- Schedule of Classes - January 8, 2020 7:14PM EST
- Course Catalog - January 8, 2020 7:15PM EST
Course information provided by the Courses of Study 2019-2020.
Abiotic stresses including drought, temperature extremes, flooding, salinity, and toxic metals limit crop productivity, particularly in developing countries where people are resource-poor and have limited options. Anticipated global climate changes are expected to exacerbate the impact of stresses even further. Therefore, knowledge of stress response mechanisms is urgently needed for developing novel molecular breeding and genomics approaches for generating plants and management systems that will improve performance in hostile environmental conditions. This course explores the molecular, physiological, developmental and morphological characteristics that plants use to adapt to environmental stresses. Emphases are placed on stresses associated with global climate change including drought, flooding, extreme temperatures, salt, and environmental pollution. The course will also discuss strategies for improving stress tolerance in crops. Graduate students will have assignments for in-depth learning of each topic. Examination questions will differ for graduate students to evaluate assigned material. Graduate students will write a paper for one of the topics and present it in class.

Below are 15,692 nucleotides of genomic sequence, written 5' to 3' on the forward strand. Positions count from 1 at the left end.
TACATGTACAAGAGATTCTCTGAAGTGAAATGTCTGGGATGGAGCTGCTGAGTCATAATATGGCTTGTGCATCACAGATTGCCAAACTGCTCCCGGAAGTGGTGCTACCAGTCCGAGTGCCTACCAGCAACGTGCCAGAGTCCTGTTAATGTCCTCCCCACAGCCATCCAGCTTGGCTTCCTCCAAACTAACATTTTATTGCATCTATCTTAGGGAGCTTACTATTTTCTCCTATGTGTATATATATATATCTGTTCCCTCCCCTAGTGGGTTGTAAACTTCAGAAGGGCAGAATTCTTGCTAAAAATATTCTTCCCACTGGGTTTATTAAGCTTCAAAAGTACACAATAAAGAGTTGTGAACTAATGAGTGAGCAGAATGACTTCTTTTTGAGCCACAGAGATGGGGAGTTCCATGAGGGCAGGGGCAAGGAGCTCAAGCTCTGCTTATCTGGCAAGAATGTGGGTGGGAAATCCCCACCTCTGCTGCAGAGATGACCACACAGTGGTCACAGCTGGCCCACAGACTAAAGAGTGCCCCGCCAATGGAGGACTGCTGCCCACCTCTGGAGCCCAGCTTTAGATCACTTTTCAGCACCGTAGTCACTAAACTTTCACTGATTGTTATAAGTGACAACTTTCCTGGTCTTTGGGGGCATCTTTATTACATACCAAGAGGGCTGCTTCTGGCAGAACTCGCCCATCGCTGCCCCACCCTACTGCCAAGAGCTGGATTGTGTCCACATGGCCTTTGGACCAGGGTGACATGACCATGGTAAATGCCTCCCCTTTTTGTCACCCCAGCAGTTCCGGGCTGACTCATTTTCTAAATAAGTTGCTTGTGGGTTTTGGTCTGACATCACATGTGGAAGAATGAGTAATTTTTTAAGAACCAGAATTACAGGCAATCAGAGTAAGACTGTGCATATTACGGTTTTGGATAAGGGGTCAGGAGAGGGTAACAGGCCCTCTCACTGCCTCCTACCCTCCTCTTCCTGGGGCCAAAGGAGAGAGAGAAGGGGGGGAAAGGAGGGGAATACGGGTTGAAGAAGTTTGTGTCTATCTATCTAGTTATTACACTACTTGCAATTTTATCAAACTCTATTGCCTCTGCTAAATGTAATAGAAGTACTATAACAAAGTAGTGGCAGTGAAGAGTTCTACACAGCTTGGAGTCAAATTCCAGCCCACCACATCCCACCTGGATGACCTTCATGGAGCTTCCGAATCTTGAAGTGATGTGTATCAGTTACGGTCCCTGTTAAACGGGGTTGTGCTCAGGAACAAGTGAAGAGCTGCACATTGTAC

When Offered Fall (offered in odd-numbered years only).
Prerequisites/Corequisites Prerequisite: coursework in advanced plant sciences, molecular biology and biochemistry required or permission of instructor.
- Have an in-depth understanding of the impact of various abiotic stresses on plant metabolism, growth, development and yield.
- Describe adaptation/resistance mechanisms of plants to different abiotic factors.
- Compare common and unique effects of various abiotic stress and crosstalk between pathways that lead to plants adaptation/resistance.
- Understand approaches and scientific basis behind approaches for improving plant stress tolerance.
- Improve ability to analyze and critique the primary scientific literature, scientific writing and communication skills.
- Explain, evaluate and interpret original experimental data of the response of plants to environmental conditions, and design and interpret results of one's own experiments.
Disabled for this roster.